ARTICLE
9 December 2020

Is This Seat Taken? A Chinese IP Court Proclaims Its Authority To Declare Global FRAND Terms

M
Mintz

Contributor

Mintz is a general practice, full-service Am Law 100 law firm with more than 600 attorneys. We are headquartered in Boston and have additional US offices in Los Angeles, Miami, New York City, San Diego, San Francisco, and Washington, DC, as well as an office in Toronto, Canada.
A Chinese Court recently decided that it has the willingness, and jurisdiction, to set a global licensing rate that is fair, reasonable, and non-discriminatory ("FRAND")
China Intellectual Property
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A Chinese Court recently decided that it has the willingness, and jurisdiction, to set a global licensing rate that is fair, reasonable, and non-discriminatory ("FRAND") for standard essential patents ("SEP"). In a dispute between Oppo and Sharp, the Shenzhen Intermediate People's Court has ruled that it can set a global FRAND rate over Sharp's portfolio relating to 3G, 4G and WLAN technology.

Oppo made three initial requests to the Shenzhen court in the dispute with Sharp:

  1. Rule that Sharp violated its FRAND obligations during licensing negotiations;
  2. Set global licensing rates and terms for Sharp's 3G, 4G and WLAN portfolio; and
  3. Order Sharp to compensate Oppo Rmb 3 million ($459,000 USD) for economic losses caused by violating its FRAND obligations

Sharp challenged the Shenzhen court's jurisdiction to adjudicate Oppo's requests, but the Court sided with Oppo. Sharp can appeal the decision.

The Shenzhen court held that it has jurisdiction over the case because the patents-in-suit are implemented in China, and because Oppo's manufacturing and R&D activities take place in China. Further, the court explained that SEP licensing disputes do not fall into typical contract or infringement disputes, making it necessary to consider a wide range of factors when determining whether jurisdiction is appropriate. The factors that the court considered included: where a patent is involved in licensing: where a patent is implemented: and, where a licensing agreement was signed and fulfilled. In view of these factors, the court concluded that, as long as certain activities take place in China, the case is relevant to China and Chinese courts can exercise jurisdiction. Though not part of its jurisdictional decision, the Chinese Court made a point of mentioning that such a ruling on a global FRAND rate could improve efficiency, fundamentally solve the disputes between the parties, and avoid multi-jurisdictional lawsuits from the parties.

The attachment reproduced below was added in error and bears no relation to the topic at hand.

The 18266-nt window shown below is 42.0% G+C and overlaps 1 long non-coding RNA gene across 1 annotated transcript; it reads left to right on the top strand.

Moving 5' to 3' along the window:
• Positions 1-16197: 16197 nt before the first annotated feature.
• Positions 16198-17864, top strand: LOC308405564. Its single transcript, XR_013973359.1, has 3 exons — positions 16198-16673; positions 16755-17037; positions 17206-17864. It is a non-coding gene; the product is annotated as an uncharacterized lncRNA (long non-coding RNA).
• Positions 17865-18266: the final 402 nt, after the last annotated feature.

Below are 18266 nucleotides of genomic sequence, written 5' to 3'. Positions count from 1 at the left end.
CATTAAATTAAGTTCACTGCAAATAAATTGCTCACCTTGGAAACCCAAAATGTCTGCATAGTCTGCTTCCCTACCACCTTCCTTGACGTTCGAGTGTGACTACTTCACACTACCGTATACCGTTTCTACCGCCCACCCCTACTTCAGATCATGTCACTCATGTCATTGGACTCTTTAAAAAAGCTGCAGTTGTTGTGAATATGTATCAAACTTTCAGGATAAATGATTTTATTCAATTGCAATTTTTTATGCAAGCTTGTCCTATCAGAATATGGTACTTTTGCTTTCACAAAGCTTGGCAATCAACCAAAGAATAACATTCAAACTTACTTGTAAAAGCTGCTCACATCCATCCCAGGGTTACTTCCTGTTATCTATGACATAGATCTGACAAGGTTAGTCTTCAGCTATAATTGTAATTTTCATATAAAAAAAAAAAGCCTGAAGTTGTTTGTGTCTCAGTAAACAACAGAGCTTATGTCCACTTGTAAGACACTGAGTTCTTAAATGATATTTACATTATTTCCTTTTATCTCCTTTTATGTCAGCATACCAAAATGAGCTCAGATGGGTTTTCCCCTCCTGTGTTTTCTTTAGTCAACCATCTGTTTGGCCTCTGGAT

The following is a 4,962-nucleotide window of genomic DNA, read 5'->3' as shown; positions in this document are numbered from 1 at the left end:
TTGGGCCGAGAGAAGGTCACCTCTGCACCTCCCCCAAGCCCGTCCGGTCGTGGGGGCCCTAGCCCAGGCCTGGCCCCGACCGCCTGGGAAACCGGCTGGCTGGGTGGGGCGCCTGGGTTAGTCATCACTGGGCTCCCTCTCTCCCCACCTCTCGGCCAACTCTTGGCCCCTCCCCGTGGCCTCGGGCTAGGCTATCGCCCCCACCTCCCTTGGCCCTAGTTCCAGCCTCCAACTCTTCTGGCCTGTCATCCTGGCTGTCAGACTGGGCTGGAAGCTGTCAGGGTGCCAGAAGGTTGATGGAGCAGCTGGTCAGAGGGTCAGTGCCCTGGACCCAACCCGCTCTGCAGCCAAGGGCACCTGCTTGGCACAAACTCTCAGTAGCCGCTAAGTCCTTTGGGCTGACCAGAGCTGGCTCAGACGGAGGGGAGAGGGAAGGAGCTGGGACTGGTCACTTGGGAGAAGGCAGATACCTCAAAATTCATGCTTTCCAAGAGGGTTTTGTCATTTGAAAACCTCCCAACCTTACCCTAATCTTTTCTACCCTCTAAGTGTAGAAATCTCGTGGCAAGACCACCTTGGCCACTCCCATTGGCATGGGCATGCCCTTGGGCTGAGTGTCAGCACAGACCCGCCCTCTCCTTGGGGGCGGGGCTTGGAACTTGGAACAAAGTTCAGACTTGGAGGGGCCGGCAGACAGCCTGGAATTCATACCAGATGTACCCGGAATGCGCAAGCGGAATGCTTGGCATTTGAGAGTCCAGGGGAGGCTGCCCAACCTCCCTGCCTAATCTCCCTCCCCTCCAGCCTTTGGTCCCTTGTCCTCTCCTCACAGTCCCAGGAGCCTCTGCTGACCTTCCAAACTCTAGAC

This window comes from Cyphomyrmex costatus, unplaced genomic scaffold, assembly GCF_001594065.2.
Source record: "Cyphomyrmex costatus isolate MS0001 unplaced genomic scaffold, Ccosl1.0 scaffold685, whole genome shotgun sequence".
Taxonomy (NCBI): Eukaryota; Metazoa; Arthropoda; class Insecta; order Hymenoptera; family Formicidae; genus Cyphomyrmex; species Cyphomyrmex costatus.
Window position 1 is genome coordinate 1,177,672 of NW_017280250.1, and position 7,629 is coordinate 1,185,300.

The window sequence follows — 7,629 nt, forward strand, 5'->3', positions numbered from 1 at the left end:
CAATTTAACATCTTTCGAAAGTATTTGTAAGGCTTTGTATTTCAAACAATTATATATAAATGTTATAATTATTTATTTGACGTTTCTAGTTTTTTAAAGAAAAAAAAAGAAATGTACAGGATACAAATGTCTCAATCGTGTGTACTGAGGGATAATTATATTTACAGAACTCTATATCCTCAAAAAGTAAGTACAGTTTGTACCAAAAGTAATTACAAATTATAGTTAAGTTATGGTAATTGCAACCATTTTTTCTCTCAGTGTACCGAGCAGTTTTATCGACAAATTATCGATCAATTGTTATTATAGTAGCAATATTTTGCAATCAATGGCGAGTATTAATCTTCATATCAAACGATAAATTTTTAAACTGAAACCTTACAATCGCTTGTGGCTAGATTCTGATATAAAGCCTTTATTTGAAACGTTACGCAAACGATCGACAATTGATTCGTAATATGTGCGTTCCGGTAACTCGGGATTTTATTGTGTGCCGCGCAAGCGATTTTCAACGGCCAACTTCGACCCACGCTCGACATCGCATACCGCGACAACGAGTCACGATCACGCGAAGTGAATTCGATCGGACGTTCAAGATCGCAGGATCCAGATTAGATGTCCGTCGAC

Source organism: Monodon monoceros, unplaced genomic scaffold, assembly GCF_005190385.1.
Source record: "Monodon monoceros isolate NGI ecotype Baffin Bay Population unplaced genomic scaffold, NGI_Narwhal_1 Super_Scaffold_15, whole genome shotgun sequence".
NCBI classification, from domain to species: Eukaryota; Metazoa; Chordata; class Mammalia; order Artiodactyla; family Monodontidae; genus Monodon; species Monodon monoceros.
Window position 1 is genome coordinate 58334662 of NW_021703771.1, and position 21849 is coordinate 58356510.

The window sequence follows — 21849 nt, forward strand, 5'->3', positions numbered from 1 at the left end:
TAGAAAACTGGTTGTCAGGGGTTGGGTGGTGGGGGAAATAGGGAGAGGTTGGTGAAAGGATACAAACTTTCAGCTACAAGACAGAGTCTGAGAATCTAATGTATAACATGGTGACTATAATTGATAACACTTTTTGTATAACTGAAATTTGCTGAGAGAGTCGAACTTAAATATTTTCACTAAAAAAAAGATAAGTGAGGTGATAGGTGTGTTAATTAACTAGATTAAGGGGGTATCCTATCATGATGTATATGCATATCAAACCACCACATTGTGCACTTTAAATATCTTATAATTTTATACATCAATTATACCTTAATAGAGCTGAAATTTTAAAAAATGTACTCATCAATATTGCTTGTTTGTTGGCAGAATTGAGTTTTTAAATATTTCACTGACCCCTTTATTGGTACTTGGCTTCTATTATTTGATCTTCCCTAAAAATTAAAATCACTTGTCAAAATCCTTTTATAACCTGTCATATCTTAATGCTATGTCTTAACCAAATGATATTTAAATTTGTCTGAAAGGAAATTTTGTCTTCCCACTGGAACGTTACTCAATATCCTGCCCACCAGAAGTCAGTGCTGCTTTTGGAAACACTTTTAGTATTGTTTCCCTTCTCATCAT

It was apparent that Chinese IP courts would move in this direction in response to the UK Supreme Court's decision in the Unwired Planet/Conversant cases. As with the recent issuance of anti-anti-suit injunctions, the Chinese IP courts are forcing scrutiny of how influential their rulings will be with global SEP stakeholders. As the Unwired Planet decision acknowledged, a court cannot force a party to accept a license that the court has determined is FRAND, but it may be able to impose unacceptable consequences for the failure to do so. Here, in light of the relief that Oppo has requested, it's unclear what the consequences might be in the event that Sharp elects not to take the FRAND license to be determined by the court in Shenzhen. One thing is clear, though, Chinese IP courts will continue to get involved in determining FRAND license terms concerning Chinese implementers. SEP owners creating a licensing strategy for Chinese implementers must figure out whether they must heed such pronouncement from Chinese courts, or whether, in the larger scheme of things, they can withstand the consequences.

Originally Published by Mintz, December 2020

The content of this article is intended to provide a general guide to the subject matter. Specialist advice should be sought about your specific circumstances.

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